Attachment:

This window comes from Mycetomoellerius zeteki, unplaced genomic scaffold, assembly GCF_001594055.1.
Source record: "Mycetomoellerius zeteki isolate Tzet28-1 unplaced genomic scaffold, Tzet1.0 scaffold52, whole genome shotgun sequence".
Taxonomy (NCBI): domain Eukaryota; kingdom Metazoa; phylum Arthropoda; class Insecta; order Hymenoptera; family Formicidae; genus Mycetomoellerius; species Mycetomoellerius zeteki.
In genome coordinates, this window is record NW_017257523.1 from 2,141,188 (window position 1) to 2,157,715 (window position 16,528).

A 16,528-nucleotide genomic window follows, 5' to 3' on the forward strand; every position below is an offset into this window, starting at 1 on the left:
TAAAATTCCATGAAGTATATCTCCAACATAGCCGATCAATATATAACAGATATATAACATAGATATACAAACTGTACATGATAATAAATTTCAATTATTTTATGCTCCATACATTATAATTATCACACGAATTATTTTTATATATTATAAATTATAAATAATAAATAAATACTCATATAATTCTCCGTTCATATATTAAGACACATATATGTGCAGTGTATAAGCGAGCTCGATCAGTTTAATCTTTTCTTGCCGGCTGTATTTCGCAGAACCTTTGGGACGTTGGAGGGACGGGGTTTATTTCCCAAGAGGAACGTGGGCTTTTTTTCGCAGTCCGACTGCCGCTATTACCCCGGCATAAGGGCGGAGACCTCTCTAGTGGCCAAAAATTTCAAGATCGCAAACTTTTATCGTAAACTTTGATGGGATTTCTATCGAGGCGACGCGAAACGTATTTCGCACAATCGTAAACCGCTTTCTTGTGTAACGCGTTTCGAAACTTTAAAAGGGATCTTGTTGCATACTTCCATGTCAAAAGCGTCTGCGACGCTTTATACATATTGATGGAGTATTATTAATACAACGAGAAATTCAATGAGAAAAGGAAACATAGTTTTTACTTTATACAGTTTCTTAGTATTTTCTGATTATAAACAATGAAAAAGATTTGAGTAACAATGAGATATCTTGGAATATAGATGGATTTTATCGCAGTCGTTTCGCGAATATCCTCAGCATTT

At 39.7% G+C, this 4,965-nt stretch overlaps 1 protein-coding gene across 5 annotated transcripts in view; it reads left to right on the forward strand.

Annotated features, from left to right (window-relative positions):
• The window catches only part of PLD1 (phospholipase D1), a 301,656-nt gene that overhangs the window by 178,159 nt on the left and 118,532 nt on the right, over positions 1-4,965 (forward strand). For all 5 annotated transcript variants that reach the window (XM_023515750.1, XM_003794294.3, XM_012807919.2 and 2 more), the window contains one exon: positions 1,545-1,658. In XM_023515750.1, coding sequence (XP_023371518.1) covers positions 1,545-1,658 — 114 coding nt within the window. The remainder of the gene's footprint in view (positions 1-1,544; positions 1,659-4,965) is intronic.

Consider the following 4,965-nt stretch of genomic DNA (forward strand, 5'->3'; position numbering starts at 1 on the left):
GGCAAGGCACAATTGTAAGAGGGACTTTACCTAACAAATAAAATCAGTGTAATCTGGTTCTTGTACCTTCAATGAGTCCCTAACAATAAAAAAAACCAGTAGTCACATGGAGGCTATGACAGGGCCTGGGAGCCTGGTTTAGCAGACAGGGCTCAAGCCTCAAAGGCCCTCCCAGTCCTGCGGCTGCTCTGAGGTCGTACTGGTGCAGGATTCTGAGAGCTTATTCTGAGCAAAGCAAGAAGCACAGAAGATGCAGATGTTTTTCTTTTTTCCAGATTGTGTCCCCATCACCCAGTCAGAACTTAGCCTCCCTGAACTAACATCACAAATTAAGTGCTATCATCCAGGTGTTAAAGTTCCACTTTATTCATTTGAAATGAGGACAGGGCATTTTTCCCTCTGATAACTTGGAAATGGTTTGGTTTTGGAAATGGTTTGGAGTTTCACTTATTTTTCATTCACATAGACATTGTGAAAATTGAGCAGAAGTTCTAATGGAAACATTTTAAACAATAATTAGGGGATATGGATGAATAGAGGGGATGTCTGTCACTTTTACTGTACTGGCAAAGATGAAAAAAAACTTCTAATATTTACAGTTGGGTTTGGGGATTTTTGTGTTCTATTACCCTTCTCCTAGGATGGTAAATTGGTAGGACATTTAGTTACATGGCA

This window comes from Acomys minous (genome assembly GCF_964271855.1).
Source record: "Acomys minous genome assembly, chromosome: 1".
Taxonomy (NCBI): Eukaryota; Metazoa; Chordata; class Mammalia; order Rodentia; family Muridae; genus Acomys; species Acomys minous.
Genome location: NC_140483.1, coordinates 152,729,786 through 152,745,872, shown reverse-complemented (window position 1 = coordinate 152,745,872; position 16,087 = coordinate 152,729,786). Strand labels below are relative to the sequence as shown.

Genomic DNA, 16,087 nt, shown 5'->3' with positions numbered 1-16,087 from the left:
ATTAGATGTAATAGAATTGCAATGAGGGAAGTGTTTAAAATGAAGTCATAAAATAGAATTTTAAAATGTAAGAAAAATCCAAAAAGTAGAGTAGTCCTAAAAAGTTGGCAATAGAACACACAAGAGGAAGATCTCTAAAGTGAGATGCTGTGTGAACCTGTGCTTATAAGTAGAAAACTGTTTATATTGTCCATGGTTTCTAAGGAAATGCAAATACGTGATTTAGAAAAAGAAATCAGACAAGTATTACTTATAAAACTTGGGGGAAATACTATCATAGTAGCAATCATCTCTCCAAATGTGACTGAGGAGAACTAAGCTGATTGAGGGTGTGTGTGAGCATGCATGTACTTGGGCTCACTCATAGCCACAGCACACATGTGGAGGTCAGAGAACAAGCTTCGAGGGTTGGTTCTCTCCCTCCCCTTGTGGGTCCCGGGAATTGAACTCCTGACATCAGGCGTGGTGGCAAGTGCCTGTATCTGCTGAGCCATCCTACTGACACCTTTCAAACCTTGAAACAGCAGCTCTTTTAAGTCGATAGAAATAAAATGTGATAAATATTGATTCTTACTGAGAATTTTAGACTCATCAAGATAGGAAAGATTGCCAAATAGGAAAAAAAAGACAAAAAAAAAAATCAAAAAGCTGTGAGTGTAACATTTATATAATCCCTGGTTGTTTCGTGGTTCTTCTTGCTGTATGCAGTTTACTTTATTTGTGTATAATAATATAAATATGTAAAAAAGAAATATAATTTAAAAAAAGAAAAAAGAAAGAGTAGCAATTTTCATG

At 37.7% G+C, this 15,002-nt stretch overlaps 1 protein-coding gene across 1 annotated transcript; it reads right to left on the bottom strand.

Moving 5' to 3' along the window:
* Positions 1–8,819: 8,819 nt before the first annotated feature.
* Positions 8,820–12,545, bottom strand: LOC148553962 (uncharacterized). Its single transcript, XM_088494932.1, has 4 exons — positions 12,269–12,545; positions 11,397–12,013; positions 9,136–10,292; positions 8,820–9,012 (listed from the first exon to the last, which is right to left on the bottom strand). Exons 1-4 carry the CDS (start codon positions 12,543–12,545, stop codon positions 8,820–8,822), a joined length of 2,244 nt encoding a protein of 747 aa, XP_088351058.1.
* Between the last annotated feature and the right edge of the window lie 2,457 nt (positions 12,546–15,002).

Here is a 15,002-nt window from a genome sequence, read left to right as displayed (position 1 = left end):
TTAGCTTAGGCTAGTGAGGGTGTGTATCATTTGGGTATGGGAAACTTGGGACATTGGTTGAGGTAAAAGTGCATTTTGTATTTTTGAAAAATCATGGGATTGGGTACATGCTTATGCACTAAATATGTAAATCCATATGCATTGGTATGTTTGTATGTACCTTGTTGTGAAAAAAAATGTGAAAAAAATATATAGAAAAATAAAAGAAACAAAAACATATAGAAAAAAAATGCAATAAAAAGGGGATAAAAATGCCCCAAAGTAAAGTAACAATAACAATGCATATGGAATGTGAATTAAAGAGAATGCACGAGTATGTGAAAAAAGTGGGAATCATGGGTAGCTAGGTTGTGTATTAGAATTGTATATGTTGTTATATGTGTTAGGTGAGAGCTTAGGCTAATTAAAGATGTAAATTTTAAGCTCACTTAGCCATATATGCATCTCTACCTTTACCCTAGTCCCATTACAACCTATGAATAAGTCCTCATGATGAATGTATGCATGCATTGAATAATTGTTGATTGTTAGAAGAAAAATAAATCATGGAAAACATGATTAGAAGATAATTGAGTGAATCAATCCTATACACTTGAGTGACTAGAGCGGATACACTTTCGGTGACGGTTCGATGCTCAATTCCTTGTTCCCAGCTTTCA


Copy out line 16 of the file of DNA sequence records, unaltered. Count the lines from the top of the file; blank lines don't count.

Genomic DNA, 16,087 nt, shown 5'->3' with positions numbered 1-16,087 from the left: